By 1990, ecological degradation had left Hiware Bazar with only 12 per cent of their fields fit for farming. Through creation of water bodies, regeneration of forests, water conservation structures such as contour trenches and a shift in the cropping pattern, the village effected a dramatic turnaround. Today, farmers in thhe village have an annual income of `10-12 lakh and many of the families which had migrated to seek their livelihood elsewhere have come back. So impressed was the Prime Minister that apart from talking about the village on Mann ki Baat, he invited Sarpanch Popatrao Pawar to tea. On the same programme, the Prime Minister congratulated the farmers of Dewas, Madhya Pradesh, for creating water bodies.

Grade X student Mallamma of Gangavathi, Karnataka, featured on Mann ki Baat when she went on hunger strike for a toilet in her house. The gram panchayat had a toilet constructed within the week. The Mehtre family of Junnar, Maharasht a, came in for a laudatory mention when they presented guava saplings to their wedding guests, instead of the t aditional coconuts and garments. Railway stations embellished with murals by tribal and local a tists, like Hazaribagh, Sawai Madh pur and Matunga and Khar in Mumbai, also received a mention.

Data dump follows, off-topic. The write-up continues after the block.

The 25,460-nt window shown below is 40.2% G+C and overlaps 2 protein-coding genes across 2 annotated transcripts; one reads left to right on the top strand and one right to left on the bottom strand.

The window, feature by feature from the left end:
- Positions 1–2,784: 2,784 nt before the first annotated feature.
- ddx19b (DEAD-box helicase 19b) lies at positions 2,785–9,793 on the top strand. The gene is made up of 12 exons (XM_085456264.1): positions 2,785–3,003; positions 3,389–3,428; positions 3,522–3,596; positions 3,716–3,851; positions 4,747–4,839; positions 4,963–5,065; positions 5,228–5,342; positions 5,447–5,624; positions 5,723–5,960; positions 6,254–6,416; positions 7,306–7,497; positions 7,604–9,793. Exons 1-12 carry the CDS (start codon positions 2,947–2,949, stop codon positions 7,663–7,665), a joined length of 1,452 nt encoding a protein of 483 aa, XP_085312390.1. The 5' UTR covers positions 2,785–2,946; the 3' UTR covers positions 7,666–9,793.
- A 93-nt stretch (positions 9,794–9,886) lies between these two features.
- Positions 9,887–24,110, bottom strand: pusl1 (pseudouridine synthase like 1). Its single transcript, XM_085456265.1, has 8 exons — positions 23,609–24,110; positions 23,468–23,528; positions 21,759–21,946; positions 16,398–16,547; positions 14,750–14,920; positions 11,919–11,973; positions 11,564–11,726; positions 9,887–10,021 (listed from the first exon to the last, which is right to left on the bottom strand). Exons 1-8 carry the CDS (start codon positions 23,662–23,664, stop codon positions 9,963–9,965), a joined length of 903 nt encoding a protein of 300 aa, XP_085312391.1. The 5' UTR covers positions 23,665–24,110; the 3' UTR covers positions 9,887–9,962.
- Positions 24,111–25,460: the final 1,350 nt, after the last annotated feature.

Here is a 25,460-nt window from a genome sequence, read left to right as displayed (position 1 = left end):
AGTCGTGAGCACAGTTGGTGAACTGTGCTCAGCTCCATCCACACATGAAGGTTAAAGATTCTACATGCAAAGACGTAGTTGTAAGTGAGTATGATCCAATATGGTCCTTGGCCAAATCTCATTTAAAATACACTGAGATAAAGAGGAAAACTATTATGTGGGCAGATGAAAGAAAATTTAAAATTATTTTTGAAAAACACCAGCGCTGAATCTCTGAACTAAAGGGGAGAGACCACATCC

The pr gramme is notable not just for its reach, but for its participatory nature. Citizens are encouraged to suggest themes and topics or Mann ki Baat. Pawan Acharya of Alwar in Rajasthan, for instance, asked whe her he Prime Minister could make a pitch for using earrthen lamps (diya) on Diwali, to help the environment and provide employment to potters. Sure enough, on 29 September 2015, the Prime Minister told Mann ki Baat listeners: ‘I request citizens to follow Pawan’s advice in the coming festivals. If we do so, then the lamp will be lit not only in our homes but will illuminate the homes of the poor.’

An insightful communicator who has a whole lot of issues to talk about has imaginatively converted Mann ki Baat to a Jan ki Baat, literally. Take the example of Gayatri, a grade XI student from Dehradun, who wrote to the Prime Minister expressing her outrage about garbage being dumped into a river she passed on h r way to school every day. The Prime Minister responded on his show, saying, ‘Look at the agony of this young daughter, a class XI student. How enraged she is by seeing the river strewn with trash. I consider this to be a good omen. This is exactly what I want—th t 125 crore countrymen be angered by filth.’

The January 2017 Mann ki Baat focused on education, because several people had written in asking for his views on the prev iling marks-oriented, highly competitive and stressful examination system. His reply was unequivocal: ‘Marks and mark-sheet serve a limited purpose. Life is not confined to these only…. It is knowledge that is going to be of use to you in life, as a e skills, self-confidence and determination…if you concentrate and focus only on getting marks, then you gradually go on limiting yourself and confine yourself to certain areas f r earning more marks. Thus, while you may find that despite bec ming brilliant in passing the exams, you have sometimes failed in li e.’

(The above article is taken from recently published book
‘The Innovation Republic’.